- Powerful side burner
- Enclosed cabinet for the propane tank
- Black enamel finish instead of stainless steel
It’s tough to find many stand-alone natural gas grills, let alone one that boasts the ample size of this Dyna-Glo model. Thanks to five 12,000 BTU burners, the grill’s 550-plus-square-inch cooking surface features plenty of cooking zones, which give the grill a heat flux that’s significantly higher than most other gas grills. Moreover, it’s equipped with a 12,000-BTU side burner.
Its tankless natural gas connection frees up ample under-grill space for storing grill tools. Though the Dyna-Glo natural gas grill is one of the larger models on the market––the grill measures more than 5 feet wide––its all-stainless steel finish makes it attractive. Casters and a broad handlebar on the side table make maneuvering the grill around the patio easier. A purchase of this Dyna-Glo grill includes a 10-foot natural gas hose.
- Cooking surface: 550 square inches
- Burners: 5 burners
- BTUs: 60,000 BTUs
- Ample heat output
- Huge under grill storage space
- Stainless steel finish
- Thinner sheet metal construction makes it less durable than other grills
With more than 630 square inches of primary cooking space and an additional 260 or so square inches of warming rack, this monster from Monument can handle large backyard cookouts. Its stainless steel cooking surface is supported by five main burners and one internal sear burner, giving the chef multiple heat zones. And it has a side burner to heat sauces.
Monument also places a window that stretches the entire length of the lid, allowing the chef to monitor the food and maintain the grill’s internal temperature by eliminating the necessity to constantly open the lid. Other notable features include a smokebox and rotisserie kit. However, at more than 5 feet wide, this grill covers a large space.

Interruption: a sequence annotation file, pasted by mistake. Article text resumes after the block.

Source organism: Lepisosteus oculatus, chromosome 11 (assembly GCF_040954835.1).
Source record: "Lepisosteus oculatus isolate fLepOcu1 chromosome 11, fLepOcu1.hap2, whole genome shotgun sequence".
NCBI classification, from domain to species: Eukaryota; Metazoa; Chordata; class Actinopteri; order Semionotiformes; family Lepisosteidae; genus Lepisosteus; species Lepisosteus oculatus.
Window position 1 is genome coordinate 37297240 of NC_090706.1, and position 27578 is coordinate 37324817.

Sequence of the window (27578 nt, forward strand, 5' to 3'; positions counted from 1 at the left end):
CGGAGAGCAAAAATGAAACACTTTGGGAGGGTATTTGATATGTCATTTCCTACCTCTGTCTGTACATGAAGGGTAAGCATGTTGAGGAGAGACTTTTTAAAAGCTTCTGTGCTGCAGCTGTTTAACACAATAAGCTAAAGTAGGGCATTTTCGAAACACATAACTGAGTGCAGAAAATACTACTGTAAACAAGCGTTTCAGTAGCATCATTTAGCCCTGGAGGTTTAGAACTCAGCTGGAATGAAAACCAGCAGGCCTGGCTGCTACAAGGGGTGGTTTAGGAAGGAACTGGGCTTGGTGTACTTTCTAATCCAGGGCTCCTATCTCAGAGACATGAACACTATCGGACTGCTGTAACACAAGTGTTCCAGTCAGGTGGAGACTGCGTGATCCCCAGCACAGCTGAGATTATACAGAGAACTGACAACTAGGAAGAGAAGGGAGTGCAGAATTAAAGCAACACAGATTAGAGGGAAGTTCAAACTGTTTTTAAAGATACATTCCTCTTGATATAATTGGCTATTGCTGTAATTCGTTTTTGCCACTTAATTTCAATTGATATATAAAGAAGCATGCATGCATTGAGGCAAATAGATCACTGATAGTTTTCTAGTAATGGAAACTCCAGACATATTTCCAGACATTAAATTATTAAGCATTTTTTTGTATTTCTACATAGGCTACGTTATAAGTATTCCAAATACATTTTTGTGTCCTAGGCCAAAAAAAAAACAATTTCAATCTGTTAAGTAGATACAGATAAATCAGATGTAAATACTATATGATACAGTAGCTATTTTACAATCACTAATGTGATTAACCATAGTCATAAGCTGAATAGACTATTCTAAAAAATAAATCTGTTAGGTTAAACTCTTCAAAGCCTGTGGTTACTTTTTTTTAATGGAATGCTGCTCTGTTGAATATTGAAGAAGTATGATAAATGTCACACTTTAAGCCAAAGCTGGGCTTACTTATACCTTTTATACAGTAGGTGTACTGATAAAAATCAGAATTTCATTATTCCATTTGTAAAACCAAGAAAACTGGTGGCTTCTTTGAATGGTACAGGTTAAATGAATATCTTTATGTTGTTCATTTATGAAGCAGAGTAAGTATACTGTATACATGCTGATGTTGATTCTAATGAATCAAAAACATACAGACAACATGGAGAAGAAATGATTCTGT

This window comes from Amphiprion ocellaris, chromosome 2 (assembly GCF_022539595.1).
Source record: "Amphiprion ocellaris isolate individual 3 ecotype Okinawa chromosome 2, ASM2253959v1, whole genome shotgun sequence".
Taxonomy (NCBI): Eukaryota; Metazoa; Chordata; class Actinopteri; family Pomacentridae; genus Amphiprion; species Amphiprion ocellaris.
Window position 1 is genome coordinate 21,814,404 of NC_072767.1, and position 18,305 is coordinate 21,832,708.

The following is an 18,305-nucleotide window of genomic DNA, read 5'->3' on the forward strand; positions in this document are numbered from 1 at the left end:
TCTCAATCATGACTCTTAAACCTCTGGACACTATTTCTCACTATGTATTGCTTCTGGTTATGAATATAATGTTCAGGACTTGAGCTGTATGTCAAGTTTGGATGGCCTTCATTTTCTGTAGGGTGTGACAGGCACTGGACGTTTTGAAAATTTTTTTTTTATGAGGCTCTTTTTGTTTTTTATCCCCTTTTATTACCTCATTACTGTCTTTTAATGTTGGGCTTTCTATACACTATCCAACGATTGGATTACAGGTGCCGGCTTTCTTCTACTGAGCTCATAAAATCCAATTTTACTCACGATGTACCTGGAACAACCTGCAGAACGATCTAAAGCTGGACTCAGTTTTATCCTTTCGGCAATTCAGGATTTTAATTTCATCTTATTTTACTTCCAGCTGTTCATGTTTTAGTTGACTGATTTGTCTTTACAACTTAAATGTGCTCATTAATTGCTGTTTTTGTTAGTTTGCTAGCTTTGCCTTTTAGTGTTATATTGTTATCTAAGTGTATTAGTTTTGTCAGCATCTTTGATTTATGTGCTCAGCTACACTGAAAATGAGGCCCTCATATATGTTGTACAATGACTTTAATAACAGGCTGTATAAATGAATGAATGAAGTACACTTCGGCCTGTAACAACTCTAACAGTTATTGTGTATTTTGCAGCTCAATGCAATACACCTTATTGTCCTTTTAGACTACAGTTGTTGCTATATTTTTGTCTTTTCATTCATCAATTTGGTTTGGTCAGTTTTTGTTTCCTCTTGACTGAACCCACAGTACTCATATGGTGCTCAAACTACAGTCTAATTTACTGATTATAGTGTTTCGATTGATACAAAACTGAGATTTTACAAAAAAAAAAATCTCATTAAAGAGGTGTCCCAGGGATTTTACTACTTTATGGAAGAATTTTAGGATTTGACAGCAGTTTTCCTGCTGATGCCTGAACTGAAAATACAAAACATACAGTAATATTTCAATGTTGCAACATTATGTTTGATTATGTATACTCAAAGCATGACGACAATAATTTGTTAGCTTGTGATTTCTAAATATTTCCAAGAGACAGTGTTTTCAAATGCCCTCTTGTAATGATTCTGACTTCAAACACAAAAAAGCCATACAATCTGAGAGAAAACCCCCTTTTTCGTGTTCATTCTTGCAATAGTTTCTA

- Cooking surface: 630 square inches
- Burners: Six burners
- BTUs: 96,000 BTUs
- Sear burner and side burner
- Massive cooking surface
- Stainless steel cooking grates
- Lid window
- Takes up a significant amount of space
KitchenAid offers versatility for those who want to add a natural gas connection to their outdoor kitchen. The gas grill comes ready to use as a propane gas grill but converts to natural gas with the purchase of a conversion kit.
In addition to its dual-fuel capability, the KitchenAid comes with a set of formidable features, including a 13,000-BTU ceramic rotisserie burner and a 15,000-BTU burner for searing. Similar to other grills at this price point, the main cooking surface measures some 522 square inches, which is heated by four 10,000-BTU burners. With a stainless steel finish, KitchenAid’s four-burner grill makes it an attractive addition to the outdoor living space.
- Cooking surface: 522 square inches
- Burners: Four burners
- BTUs:40,000 BTUs
- 13,000-BTU ceramic rotisserie burner
- 15,000-BTU searing side burner
- Dual-fuel capability
- Requires the purchase of conversion kit to use natural gas
Despite its $1,000-plus price, this gas grill from KitchenAid offers similar features as higher-end built-ins, including a rotisserie burner, sear burner, and full stainless steel construction. And, while not as large as pricier built-in gas grills, it still offers about 550 square inches of primary cooking surface, more than enough to serve a family of four.
Heat shields positioned above the main burners prevent flare-ups while producing more smoke to add flavor to the food. Instead of the cheaper ceramic-coated iron grates, this grill features stainless steel cooking grates, making it easier to achieve those perfect grill marks.
- Cooking surface: 500 square inches
- Burners: Four burners plus sear burner
- BTUs: 48,000 BTUs
- Affordably priced built-in gas grill
- Stainless steel construction
- Rotisserie and sear burners
- High BTU output
- Smaller cooking surface than other built-in grills
If serious about tailgating, consider the Blaze Professional gas grill. With rock-solid construction and a high output burner, it’s one of the best portable grills to take along to the stadium parking lot or campground. Its 12,000-BTU burner coupled with the cooking grate’s thick 12-mm hexagonal-shaped rods gives it excellent heat retention and the ability to sear meat. The Blaze’s “flame tamer” system below the grate prevents flare-ups while creating even heat distribution.